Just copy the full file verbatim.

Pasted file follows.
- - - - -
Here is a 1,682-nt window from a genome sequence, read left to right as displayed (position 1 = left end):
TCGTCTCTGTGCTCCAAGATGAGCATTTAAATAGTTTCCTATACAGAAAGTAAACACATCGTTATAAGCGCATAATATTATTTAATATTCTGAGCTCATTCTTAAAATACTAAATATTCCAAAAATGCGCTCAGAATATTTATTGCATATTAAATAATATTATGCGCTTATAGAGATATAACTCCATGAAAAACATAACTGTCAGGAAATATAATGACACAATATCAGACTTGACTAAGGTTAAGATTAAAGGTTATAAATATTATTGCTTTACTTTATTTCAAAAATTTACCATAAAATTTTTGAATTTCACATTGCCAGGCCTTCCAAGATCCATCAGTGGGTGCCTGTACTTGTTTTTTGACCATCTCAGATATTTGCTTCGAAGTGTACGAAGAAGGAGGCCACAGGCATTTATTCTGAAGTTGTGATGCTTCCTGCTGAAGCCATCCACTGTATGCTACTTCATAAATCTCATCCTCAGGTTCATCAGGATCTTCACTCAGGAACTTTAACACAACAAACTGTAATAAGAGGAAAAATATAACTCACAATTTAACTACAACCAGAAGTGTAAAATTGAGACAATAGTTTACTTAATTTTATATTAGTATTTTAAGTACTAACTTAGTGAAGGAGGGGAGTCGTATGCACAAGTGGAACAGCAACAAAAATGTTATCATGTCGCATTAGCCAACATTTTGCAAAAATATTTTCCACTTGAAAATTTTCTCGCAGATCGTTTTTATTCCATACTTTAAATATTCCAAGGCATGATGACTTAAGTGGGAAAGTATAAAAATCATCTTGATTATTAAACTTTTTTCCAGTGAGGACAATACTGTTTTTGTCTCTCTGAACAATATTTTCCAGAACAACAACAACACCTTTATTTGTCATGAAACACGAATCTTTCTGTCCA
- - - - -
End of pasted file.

Here is a 1,682-nt window from a genome sequence, read left to right as displayed (position 1 = left end):
TCGTCTCTGTGCTCCAAGATGAGCATTTAAATAGTTTCCTATACAGAAAGTAAACACATCGTTATAAGCGCATAATATTATTTAATATTCTGAGCTCATTCTTAAAATACTAAATATTCCAAAAATGCGCTCAGAATATTTATTGCATATTAAATAATATTATGCGCTTATAGAGATATAACTCCATGAAAAACATAACTGTCAGGAAATATAATGACACAATATCAGACTTGACTAAGGTTAAGATTAAAGGTTATAAATATTATTGCTTTACTTTATTTCAAAAATTTACCATAAAATTTTTGAATTTCACATTGCCAGGCCTTCCAAGATCCATCAGTGGGTGCCTGTACTTGTTTTTTGACCATCTCAGATATTTGCTTCGAAGTGTACGAAGAAGGAGGCCACAGGCATTTATTCTGAAGTTGTGATGCTTCCTGCTGAAGCCATCCACTGTATGCTACTTCATAAATCTCATCCTCAGGTTCATCAGGATCTTCACTCAGGAACTTTAACACAACAAACTGTAATAAGAGGAAAAATATAACTCACAATTTAACTACAACCAGAAGTGTAAAATTGAGACAATAGTTTACTTAATTTTATATTAGTATTTTAAGTACTAACTTAGTGAAGGAGGGGAGTCGTATGCACAAGTGGAACAGCAACAAAAATGTTATCATGTCGCATTAGCCAACATTTTGCAAAAATATTTTCCACTTGAAAATTTTCTCGCAGATCGTTTTTATTCCATACTTTAAATATTCCAAGGCATGATGACTTAAGTGGGAAAGTATAAAAATCATCTTGATTATTAAACTTTTTTCCAGTGAGGACAATACTGTTTTTGTCTCTCTGAACAATATTTTCCAGAACAACAACAACACCTTTATTTGTCATGAAACACGAATCTTTCTGTCCA